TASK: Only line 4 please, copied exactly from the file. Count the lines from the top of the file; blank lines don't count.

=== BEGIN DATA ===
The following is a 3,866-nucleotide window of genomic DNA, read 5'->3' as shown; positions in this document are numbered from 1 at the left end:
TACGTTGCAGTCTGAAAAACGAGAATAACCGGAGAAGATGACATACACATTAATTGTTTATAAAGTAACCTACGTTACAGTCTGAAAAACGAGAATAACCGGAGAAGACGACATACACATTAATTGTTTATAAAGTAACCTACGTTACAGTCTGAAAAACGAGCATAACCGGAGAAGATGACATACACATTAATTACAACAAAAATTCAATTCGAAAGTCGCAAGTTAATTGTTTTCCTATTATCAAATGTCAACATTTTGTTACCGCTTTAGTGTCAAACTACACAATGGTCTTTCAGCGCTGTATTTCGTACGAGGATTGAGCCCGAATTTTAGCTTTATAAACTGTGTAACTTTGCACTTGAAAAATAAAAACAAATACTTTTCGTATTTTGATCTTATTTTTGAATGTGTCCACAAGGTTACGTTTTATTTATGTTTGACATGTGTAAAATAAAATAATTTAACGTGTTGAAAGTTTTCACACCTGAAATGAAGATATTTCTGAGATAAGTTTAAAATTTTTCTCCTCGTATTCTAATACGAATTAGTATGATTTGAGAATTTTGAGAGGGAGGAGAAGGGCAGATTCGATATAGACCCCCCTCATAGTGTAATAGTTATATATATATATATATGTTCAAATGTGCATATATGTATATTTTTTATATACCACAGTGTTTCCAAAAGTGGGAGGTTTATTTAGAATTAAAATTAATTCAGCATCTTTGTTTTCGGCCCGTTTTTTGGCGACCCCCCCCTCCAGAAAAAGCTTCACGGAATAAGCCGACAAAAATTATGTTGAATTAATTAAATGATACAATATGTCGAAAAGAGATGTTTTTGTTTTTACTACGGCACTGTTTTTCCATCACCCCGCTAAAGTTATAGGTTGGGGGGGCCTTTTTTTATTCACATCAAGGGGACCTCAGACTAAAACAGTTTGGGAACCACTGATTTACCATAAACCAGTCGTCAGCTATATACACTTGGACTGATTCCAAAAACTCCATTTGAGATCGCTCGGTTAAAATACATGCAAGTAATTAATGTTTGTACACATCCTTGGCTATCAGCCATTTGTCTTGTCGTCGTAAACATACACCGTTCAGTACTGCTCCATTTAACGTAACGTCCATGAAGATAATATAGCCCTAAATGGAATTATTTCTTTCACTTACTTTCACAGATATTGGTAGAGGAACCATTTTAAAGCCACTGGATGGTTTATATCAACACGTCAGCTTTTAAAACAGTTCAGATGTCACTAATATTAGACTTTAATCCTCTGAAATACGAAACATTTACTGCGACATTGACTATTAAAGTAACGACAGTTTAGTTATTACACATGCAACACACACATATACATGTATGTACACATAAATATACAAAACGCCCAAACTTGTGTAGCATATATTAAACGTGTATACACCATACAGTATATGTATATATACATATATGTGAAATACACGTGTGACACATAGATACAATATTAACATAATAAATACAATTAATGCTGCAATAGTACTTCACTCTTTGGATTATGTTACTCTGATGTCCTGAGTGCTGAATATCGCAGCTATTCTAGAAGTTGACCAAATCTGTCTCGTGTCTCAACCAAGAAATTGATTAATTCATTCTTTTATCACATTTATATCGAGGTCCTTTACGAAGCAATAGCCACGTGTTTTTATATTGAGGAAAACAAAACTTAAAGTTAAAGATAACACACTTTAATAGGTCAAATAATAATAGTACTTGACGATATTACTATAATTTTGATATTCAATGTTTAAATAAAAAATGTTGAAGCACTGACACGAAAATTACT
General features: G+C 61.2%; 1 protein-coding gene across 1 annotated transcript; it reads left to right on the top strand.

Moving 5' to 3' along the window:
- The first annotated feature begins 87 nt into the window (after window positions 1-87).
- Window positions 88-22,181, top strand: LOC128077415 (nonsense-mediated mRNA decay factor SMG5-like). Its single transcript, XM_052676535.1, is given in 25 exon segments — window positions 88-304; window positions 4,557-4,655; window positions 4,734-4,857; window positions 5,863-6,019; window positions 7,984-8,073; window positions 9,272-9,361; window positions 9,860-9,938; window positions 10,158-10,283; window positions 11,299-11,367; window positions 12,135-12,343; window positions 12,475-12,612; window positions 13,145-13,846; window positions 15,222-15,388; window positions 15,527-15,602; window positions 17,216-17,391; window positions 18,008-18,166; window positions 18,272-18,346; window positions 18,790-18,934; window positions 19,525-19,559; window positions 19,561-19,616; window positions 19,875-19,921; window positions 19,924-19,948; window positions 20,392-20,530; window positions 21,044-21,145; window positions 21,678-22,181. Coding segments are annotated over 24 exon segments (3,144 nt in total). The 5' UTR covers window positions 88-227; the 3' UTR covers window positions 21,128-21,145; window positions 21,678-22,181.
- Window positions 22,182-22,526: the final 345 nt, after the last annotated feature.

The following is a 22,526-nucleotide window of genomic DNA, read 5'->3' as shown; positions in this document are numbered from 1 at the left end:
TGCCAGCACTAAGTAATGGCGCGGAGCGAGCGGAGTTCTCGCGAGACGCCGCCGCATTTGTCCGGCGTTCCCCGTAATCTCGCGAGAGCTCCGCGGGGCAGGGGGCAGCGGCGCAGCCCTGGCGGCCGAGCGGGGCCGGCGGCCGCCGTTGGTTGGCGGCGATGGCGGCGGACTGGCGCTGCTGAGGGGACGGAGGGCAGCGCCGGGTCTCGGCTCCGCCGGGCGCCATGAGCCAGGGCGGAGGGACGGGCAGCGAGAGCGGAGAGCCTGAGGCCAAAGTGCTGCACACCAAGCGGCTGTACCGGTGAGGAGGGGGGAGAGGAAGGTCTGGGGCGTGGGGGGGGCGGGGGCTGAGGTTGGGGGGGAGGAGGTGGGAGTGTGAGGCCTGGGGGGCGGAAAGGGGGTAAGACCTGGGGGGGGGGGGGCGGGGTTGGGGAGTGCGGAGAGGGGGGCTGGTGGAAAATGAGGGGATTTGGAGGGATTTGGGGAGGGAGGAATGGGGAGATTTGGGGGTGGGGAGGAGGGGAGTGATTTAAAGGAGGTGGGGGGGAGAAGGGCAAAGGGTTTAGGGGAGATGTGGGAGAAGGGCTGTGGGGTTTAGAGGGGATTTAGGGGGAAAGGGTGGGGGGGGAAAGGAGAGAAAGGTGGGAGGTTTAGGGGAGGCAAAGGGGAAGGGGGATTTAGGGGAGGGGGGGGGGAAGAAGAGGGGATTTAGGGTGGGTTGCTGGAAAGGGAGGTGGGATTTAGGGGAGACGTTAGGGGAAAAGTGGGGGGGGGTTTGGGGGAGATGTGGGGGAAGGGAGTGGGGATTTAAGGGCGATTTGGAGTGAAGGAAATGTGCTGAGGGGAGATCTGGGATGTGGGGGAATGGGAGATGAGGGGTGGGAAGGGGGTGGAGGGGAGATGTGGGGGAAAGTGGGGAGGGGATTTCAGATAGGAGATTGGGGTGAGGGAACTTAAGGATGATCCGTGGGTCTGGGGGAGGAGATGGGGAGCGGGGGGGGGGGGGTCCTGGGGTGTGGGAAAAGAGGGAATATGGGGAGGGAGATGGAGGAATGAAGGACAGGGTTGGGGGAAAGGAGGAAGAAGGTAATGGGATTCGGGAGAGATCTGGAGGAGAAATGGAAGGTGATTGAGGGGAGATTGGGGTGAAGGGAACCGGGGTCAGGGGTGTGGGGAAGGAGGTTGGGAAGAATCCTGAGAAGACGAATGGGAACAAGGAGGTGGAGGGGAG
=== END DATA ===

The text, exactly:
Moving 5' to 3' along the window: